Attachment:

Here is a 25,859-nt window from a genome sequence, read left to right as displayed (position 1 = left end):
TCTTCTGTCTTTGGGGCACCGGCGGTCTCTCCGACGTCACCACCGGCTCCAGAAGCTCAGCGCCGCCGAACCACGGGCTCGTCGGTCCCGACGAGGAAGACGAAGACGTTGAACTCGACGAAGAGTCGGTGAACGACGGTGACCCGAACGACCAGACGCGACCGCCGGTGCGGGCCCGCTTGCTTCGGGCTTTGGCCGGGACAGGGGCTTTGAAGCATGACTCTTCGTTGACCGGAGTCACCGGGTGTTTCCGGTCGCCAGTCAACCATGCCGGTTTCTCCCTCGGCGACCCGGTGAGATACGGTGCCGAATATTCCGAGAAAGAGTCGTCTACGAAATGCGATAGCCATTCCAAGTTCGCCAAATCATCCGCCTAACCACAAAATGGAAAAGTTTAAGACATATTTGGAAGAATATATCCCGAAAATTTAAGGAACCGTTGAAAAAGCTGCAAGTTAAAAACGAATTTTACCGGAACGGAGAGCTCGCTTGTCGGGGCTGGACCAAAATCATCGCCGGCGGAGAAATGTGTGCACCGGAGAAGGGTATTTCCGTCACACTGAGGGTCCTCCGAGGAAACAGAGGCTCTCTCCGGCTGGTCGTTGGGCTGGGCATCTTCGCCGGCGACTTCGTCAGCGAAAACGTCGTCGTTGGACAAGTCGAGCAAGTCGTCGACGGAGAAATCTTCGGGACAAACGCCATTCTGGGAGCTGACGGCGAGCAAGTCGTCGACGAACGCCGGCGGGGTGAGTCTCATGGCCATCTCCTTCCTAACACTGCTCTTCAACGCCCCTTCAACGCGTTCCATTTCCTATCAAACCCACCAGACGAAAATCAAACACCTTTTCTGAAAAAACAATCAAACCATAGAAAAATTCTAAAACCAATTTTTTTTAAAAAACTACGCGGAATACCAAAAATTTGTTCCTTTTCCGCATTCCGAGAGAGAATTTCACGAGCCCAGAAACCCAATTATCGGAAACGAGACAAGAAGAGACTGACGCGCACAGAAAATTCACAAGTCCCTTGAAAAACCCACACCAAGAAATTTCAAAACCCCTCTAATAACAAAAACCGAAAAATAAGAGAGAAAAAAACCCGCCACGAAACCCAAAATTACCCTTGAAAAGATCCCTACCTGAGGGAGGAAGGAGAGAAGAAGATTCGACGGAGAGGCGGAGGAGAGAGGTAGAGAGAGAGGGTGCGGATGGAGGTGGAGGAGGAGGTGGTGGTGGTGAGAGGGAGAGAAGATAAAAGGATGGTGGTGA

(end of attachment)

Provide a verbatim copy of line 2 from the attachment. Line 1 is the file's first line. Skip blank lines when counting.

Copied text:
TCTTCTGTCTTTGGGGCACCGGCGGTCTCTCCGACGTCACCACCGGCTCCAGAAGCTCAGCGCCGCCGAACCACGGGCTCGTCGGTCCCGACGAGGAAGACGAAGACGTTGAACTCGACGAAGAGTCGGTGAACGACGGTGACCCGAACGACCAGACGCGACCGCCGGTGCGGGCCCGCTTGCTTCGGGCTTTGGCCGGGACAGGGGCTTTGAAGCATGACTCTTCGTTGACCGGAGTCACCGGGTGTTTCCGGTCGCCAGTCAACCATGCCGGTTTCTCCCTCGGCGACCCGGTGAGATACGGTGCCGAATATTCCGAGAAAGAGTCGTCTACGAAATGCGATAGCCATTCCAAGTTCGCCAAATCATCCGCCTAACCACAAAATGGAAAAGTTTAAGACATATTTGGAAGAATATATCCCGAAAATTTAAGGAACCGTTGAAAAAGCTGCAAGTTAAAAACGAATTTTACCGGAACGGAGAGCTCGCTTGTCGGGGCTGGACCAAAATCATCGCCGGCGGAGAAATGTGTGCACCGGAGAAGGGTATTTCCGTCACACTGAGGGTCCTCCGAGGAAACAGAGGCTCTCTCCGGCTGGTCGTTGGGCTGGGCATCTTCGCCGGCGACTTCGTCAGCGAAAACGTCGTCGTTGGACAAGTCGAGCAAGTCGTCGACGGAGAAATCTTCGGGACAAACGCCATTCTGGGAGCTGACGGCGAGCAAGTCGTCGACGAACGCCGGCGGGGTGAGTCTCATGGCCATCTCCTTCCTAACACTGCTCTTCAACGCCCCTTCAACGCGTTCCATTTCCTATCAAACCCACCAGACGAAAATCAAACACCTTTTCTGAAAAAACAATCAAACCATAGAAAAATTCTAAAACCAATTTTTTTTAAAAAACTACGCGGAATACCAAAAATTTGTTCCTTTTCCGCATTCCGAGAGAGAATTTCACGAGCCCAGAAACCCAATTATCGGAAACGAGACAAGAAGAGACTGACGCGCACAGAAAATTCACAAGTCCCTTGAAAAACCCACACCAAGAAATTTCAAAACCCCTCTAATAACAAAAACCGAAAAATAAGAGAGAAAAAAACCCGCCACGAAACCCAAAATTACCCTTGAAAAGATCCCTACCTGAGGGAGGAAGGAGAGAAGAAGATTCGACGGAGAGGCGGAGGAGAGAGGTAGAGAGAGAGGGTGCGGATGGAGGTGGAGGAGGAGGTGGTGGTGGTGAGAGGGAGAGAAGATAAAAGGATGGTGGTGA